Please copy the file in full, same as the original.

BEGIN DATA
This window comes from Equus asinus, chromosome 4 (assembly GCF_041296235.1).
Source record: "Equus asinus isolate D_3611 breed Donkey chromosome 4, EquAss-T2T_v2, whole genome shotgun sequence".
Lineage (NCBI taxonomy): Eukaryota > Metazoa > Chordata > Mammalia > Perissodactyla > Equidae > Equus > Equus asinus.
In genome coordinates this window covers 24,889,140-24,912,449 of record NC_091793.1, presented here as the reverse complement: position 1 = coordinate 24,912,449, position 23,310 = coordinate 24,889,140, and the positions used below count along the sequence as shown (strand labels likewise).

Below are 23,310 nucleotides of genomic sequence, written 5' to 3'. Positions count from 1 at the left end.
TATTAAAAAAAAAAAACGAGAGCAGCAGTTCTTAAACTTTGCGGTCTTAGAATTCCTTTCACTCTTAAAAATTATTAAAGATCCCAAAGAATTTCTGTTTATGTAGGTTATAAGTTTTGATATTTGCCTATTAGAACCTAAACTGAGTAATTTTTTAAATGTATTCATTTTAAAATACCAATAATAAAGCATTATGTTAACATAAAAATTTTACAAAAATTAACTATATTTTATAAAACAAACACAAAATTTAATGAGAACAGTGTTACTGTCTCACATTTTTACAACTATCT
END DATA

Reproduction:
This window comes from Equus asinus, chromosome 4 (assembly GCF_041296235.1).
Source record: "Equus asinus isolate D_3611 breed Donkey chromosome 4, EquAss-T2T_v2, whole genome shotgun sequence".
Lineage (NCBI taxonomy): Eukaryota > Metazoa > Chordata > Mammalia > Perissodactyla > Equidae > Equus > Equus asinus.
In genome coordinates this window covers 24,889,140-24,912,449 of record NC_091793.1, presented here as the reverse complement: position 1 = coordinate 24,912,449, position 23,310 = coordinate 24,889,140, and the positions used below count along the sequence as shown (strand labels likewise).

Below are 23,310 nucleotides of genomic sequence, written 5' to 3'. Positions count from 1 at the left end.
TATTAAAAAAAAAAAACGAGAGCAGCAGTTCTTAAACTTTGCGGTCTTAGAATTCCTTTCACTCTTAAAAATTATTAAAGATCCCAAAGAATTTCTGTTTATGTAGGTTATAAGTTTTGATATTTGCCTATTAGAACCTAAACTGAGTAATTTTTTAAATGTATTCATTTTAAAATACCAATAATAAAGCATTATGTTAACATAAAAATTTTACAAAAATTAACTATATTTTATAAAACAAACACAAAATTTAATGAGAACAGTGTTACTGTCTCACATTTTTACAACTATCT